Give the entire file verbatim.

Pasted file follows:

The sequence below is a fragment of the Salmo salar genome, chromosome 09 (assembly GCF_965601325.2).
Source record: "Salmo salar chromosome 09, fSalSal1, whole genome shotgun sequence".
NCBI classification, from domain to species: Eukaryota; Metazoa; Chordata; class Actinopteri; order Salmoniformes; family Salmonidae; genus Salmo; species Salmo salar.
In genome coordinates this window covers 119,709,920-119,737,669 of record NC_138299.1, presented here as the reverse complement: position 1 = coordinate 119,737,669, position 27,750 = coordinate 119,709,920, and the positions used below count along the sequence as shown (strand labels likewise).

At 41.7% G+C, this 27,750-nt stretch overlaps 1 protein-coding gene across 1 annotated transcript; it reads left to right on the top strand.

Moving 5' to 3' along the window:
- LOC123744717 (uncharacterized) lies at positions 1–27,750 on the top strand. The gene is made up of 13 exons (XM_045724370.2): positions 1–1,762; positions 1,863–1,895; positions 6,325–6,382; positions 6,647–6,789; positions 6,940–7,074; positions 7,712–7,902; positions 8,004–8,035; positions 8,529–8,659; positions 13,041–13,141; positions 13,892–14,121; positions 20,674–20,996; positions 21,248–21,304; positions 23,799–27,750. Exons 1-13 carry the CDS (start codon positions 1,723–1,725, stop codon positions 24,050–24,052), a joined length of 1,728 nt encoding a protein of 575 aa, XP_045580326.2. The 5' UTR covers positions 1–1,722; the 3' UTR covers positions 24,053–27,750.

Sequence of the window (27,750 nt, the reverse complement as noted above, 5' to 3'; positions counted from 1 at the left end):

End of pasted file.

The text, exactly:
The sequence below is a fragment of the Salmo salar genome, chromosome 09 (assembly GCF_965601325.2).
Source record: "Salmo salar chromosome 09, fSalSal1, whole genome shotgun sequence".
NCBI classification, from domain to species: Eukaryota; Metazoa; Chordata; class Actinopteri; order Salmoniformes; family Salmonidae; genus Salmo; species Salmo salar.
In genome coordinates this window covers 119,709,920-119,737,669 of record NC_138299.1, presented here as the reverse complement: position 1 = coordinate 119,737,669, position 27,750 = coordinate 119,709,920, and the positions used below count along the sequence as shown (strand labels likewise).

At 41.7% G+C, this 27,750-nt stretch overlaps 1 protein-coding gene across 1 annotated transcript; it reads left to right on the top strand.

Moving 5' to 3' along the window:
- LOC123744717 (uncharacterized) lies at positions 1–27,750 on the top strand. The gene is made up of 13 exons (XM_045724370.2): positions 1–1,762; positions 1,863–1,895; positions 6,325–6,382; positions 6,647–6,789; positions 6,940–7,074; positions 7,712–7,902; positions 8,004–8,035; positions 8,529–8,659; positions 13,041–13,141; positions 13,892–14,121; positions 20,674–20,996; positions 21,248–21,304; positions 23,799–27,750. Exons 1-13 carry the CDS (start codon positions 1,723–1,725, stop codon positions 24,050–24,052), a joined length of 1,728 nt encoding a protein of 575 aa, XP_045580326.2. The 5' UTR covers positions 1–1,722; the 3' UTR covers positions 24,053–27,750.

Sequence of the window (27,750 nt, the reverse complement as noted above, 5' to 3'; positions counted from 1 at the left end):